As part of its year-end special, Eartha asked sustainability professionals working across the green economy to share their hopes and dreams for a better world and the changes they would like to see in 2017.
In the first of a three-part series, Archana Prasad Kashyap, co-founder of 2Bin1Bag and co-author of Trashonomics shares her wishlist for waste for 2017.
1. Trashonomics becomes part of curriculum for all syllabus in schools
The book addresses the issue of Bangalore’s solid waste problem and proposes solutions based on local legislations. It is built around the idea that waste can be turned into a resource if it is properly segregated at source. Trashonomics is designed to be used to supplement the regular school curriculum for Environmental Studies or Social Sciences, help children understand the impacts of their habits, and equip them with the knowledge to make better choices.
2. Subsidies are introduced for waste management solutions
Government subsidies for effective waste management solutions like setting up or purchase of composting units, city compost buy-back schemes etc. encourage positive waste behaviour like waste segregation at source and household level composting which are sustainable waste management alternatives. Such schemes will not only help to keep garbage out of landfills but also help turn city waste into nutritious fertiliser for the soil.
3. Stringent norms for extended producer responsibility
Manufacturers must be mandated to use a certain percentage of recycled material for packaging and even manufacturing their products. Legislative frameworks must be put in place that incentivise packaging industries to move towards a circular economy, thereby driving innovation in eco-friendly materials. Industries (including online retailers) must be mandated and incentivised to take back and reuse their packaging.
4. FMCGs to help manage DWCCs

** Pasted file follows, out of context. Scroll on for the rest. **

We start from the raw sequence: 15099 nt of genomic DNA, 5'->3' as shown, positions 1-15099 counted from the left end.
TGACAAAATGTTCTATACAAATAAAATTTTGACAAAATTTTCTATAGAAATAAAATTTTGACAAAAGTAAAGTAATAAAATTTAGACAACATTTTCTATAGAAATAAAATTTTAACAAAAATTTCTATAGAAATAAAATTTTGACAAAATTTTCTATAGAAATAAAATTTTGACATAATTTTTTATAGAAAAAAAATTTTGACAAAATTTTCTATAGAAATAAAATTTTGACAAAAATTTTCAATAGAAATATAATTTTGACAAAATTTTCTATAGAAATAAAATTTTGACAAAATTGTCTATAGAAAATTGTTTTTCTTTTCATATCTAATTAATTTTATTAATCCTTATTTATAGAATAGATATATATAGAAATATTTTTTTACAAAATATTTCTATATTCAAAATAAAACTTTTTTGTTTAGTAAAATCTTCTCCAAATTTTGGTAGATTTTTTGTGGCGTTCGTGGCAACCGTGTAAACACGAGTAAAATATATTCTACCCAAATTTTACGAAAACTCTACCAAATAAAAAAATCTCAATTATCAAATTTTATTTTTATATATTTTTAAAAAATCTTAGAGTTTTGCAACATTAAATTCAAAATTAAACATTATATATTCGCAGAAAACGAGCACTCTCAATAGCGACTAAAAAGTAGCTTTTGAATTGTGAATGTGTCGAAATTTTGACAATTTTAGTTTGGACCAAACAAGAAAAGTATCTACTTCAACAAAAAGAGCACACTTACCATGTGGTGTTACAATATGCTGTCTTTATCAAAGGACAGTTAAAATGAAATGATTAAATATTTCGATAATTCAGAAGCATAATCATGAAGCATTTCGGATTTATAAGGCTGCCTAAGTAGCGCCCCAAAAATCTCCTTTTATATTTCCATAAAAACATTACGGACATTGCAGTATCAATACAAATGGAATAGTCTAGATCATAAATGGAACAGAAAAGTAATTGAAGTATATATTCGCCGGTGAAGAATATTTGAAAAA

As an extension of EPR, FMCG companies should be mandated to collaborate with municipalities to set up and manage Dry Waste Collection Centres (DWCCs). FMCGs can play a significant role in procuring and processing recyclable waste from households and commercial establishments and creating sustainable livelihoods for waste pickers and municipal sanitation workers.
5. A clear roadmap for plastic ban implementation
While Karnataka has shown the way in banning and penalising the manufacture and sale of plastics, including carry bags, banners, plates, cups, spoons and flex, the implementation of the ban is currently limited to the seizing and penalising of violators at the retailer and consumer level by the municipality. What we need in 2017 is a roadmap to implement the ban on a war footing. Included should be plans for awareness, notice, and penalties at the manufacturer, distributor, retailer, and consumer levels. A committee must be formed specifically for the plastic ban that will include members from KSPCB, Department of Transportation, BBMP, and technical experts.
6. Eliminate contract system and enable user fee model for C&T
Currently, waste collection and transportation from non-bulk generators is provided and funded by the municipality through the garbage cess. This has two problems:
- This cost is not visible to residents and hence generation and disposal of waste is not seen as a problem
- The contract system where the municipality pays contractors ahead of availing their services leads to corruption in the system. The Waste Collection and Transportation system thus needs an overhaul, preferably moving towards a "Pay As You Throw" model. This model would then possibly include separate contracts for different streams of waste and fees collected based on volume generated.
7. Reduction or removal of VAT on waste processing and management
2017 should see a removal of the 14.5% VAT on organic waste processing solutions. We also hope for a reduction or removal of Service Tax of 14.5% on waste management services.
Archana is co-founder of 2Bin1Bag and a member of the Solid Waste Management Round Table, a volunteer group working on decentralised and inclusive waste management in Bangalore. She is also co-author of the book Trashonomics.